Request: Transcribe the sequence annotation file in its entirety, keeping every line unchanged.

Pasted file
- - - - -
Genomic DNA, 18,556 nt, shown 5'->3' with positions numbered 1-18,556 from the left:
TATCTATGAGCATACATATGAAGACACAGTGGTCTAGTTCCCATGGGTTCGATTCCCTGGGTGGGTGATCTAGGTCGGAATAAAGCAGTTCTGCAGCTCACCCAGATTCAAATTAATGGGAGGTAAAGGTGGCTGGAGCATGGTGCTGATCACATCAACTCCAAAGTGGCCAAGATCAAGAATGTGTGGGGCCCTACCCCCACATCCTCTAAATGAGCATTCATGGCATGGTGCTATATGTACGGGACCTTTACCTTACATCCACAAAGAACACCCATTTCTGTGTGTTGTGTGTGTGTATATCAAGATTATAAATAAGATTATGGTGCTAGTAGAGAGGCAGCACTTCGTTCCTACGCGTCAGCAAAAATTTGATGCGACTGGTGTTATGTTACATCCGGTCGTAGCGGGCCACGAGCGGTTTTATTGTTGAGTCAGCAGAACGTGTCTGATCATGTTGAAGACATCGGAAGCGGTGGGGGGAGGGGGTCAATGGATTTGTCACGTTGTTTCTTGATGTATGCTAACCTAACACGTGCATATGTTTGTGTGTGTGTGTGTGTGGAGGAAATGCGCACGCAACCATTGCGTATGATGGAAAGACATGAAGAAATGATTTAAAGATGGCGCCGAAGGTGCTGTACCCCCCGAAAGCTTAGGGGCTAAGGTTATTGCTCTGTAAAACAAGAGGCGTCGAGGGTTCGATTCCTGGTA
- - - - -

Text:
Genomic DNA, 18,556 nt, shown 5'->3' with positions numbered 1-18,556 from the left:
TATCTATGAGCATACATATGAAGACACAGTGGTCTAGTTCCCATGGGTTCGATTCCCTGGGTGGGTGATCTAGGTCGGAATAAAGCAGTTCTGCAGCTCACCCAGATTCAAATTAATGGGAGGTAAAGGTGGCTGGAGCATGGTGCTGATCACATCAACTCCAAAGTGGCCAAGATCAAGAATGTGTGGGGCCCTACCCCCACATCCTCTAAATGAGCATTCATGGCATGGTGCTATATGTACGGGACCTTTACCTTACATCCACAAAGAACACCCATTTCTGTGTGTTGTGTGTGTGTATATCAAGATTATAAATAAGATTATGGTGCTAGTAGAGAGGCAGCACTTCGTTCCTACGCGTCAGCAAAAATTTGATGCGACTGGTGTTATGTTACATCCGGTCGTAGCGGGCCACGAGCGGTTTTATTGTTGAGTCAGCAGAACGTGTCTGATCATGTTGAAGACATCGGAAGCGGTGGGGGGAGGGGGTCAATGGATTTGTCACGTTGTTTCTTGATGTATGCTAACCTAACACGTGCATATGTTTGTGTGTGTGTGTGTGTGGAGGAAATGCGCACGCAACCATTGCGTATGATGGAAAGACATGAAGAAATGATTTAAAGATGGCGCCGAAGGTGCTGTACCCCCCGAAAGCTTAGGGGCTAAGGTTATTGCTCTGTAAAACAAGAGGCGTCGAGGGTTCGATTCCTGGTA